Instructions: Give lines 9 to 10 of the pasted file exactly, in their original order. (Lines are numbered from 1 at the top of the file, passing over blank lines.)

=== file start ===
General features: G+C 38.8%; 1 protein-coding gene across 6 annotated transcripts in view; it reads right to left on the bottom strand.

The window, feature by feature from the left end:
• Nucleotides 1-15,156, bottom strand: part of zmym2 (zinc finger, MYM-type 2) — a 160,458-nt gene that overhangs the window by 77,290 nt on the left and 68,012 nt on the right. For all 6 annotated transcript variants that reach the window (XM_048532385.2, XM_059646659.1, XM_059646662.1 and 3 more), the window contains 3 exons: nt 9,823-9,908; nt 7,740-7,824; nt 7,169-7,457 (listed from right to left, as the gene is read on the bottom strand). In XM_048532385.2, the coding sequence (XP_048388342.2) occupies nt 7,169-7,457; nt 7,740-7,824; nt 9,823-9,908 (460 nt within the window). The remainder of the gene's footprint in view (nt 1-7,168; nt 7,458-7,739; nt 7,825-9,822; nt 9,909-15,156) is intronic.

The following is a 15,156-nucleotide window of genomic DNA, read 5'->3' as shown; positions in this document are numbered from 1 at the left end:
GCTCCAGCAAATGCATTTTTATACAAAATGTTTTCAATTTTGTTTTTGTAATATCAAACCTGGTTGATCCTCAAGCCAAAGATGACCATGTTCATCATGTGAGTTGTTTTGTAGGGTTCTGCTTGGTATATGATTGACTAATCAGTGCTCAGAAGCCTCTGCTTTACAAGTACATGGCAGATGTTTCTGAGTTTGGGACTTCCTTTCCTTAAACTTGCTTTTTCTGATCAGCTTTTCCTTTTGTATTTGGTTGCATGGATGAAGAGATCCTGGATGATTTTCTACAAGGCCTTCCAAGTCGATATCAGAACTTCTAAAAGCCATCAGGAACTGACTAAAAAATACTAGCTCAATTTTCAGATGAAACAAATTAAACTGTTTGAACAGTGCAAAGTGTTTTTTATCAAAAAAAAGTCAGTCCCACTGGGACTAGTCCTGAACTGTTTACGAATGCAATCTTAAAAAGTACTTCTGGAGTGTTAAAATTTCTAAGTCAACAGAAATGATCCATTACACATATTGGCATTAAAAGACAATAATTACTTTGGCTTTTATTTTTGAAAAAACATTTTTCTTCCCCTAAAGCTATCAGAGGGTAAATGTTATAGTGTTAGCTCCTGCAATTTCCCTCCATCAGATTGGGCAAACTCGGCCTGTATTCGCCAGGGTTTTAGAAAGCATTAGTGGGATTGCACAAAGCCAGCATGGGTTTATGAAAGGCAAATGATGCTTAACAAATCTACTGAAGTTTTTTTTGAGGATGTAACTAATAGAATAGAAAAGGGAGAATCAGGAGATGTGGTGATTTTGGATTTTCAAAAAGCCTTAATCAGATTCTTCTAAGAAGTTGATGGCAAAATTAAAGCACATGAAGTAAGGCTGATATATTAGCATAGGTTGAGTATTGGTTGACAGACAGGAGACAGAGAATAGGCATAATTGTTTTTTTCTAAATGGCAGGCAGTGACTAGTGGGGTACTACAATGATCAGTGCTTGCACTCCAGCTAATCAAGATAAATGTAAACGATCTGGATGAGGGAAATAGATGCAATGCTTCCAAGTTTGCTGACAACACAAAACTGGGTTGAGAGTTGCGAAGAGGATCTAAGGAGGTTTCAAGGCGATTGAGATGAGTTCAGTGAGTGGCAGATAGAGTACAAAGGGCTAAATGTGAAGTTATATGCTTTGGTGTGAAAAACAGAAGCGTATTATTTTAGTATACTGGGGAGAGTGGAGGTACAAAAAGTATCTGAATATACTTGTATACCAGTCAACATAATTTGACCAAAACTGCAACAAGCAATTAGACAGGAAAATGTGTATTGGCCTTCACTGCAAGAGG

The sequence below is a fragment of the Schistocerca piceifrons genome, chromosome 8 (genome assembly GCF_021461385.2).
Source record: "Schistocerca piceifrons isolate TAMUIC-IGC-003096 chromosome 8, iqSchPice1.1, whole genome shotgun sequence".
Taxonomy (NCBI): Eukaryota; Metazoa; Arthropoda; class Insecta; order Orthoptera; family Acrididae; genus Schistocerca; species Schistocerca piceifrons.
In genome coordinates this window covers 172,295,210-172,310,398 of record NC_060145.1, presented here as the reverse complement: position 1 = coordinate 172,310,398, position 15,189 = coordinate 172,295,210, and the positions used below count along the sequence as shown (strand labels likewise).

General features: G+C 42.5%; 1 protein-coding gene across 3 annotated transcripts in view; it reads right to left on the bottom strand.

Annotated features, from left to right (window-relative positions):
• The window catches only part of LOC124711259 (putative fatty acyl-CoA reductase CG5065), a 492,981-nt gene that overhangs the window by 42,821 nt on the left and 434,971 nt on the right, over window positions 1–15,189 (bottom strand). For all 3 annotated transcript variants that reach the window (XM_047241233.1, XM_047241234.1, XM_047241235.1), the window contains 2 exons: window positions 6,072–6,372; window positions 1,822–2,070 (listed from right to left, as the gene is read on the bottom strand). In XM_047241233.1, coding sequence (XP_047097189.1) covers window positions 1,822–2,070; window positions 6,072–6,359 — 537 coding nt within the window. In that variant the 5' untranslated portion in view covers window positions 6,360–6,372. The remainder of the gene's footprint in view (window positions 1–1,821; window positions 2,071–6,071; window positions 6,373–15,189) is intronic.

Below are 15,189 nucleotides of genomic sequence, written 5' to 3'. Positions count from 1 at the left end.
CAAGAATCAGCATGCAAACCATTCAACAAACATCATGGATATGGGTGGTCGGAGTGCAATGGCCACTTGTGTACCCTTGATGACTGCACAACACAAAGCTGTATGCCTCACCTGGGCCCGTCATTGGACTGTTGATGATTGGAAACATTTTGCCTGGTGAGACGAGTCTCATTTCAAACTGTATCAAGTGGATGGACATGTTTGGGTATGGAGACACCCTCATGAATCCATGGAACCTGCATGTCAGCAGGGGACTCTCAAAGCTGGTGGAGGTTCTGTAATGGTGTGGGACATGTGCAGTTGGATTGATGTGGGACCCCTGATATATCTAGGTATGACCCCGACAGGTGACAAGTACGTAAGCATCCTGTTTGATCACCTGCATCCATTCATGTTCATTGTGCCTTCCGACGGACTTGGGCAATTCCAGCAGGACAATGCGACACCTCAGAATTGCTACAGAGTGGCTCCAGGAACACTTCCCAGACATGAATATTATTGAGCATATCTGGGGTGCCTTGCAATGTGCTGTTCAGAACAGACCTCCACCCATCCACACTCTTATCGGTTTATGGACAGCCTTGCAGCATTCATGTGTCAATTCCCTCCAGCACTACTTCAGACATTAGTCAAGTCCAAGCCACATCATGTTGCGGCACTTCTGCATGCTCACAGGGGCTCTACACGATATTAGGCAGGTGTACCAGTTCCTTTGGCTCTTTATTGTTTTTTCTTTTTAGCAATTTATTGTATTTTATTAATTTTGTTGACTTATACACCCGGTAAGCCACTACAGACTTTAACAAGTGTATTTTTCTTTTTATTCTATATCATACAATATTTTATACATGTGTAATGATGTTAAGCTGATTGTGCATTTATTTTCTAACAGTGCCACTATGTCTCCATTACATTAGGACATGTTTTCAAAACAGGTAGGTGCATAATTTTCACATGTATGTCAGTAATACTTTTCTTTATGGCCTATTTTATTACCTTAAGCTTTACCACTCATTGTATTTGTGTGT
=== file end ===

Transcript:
In genome coordinates this window covers 172,295,210-172,310,398 of record NC_060145.1, presented here as the reverse complement: position 1 = coordinate 172,310,398, position 15,189 = coordinate 172,295,210, and the positions used below count along the sequence as shown (strand labels likewise).

General features: G+C 42.5%; 1 protein-coding gene across 3 annotated transcripts in view; it reads right to left on the bottom strand.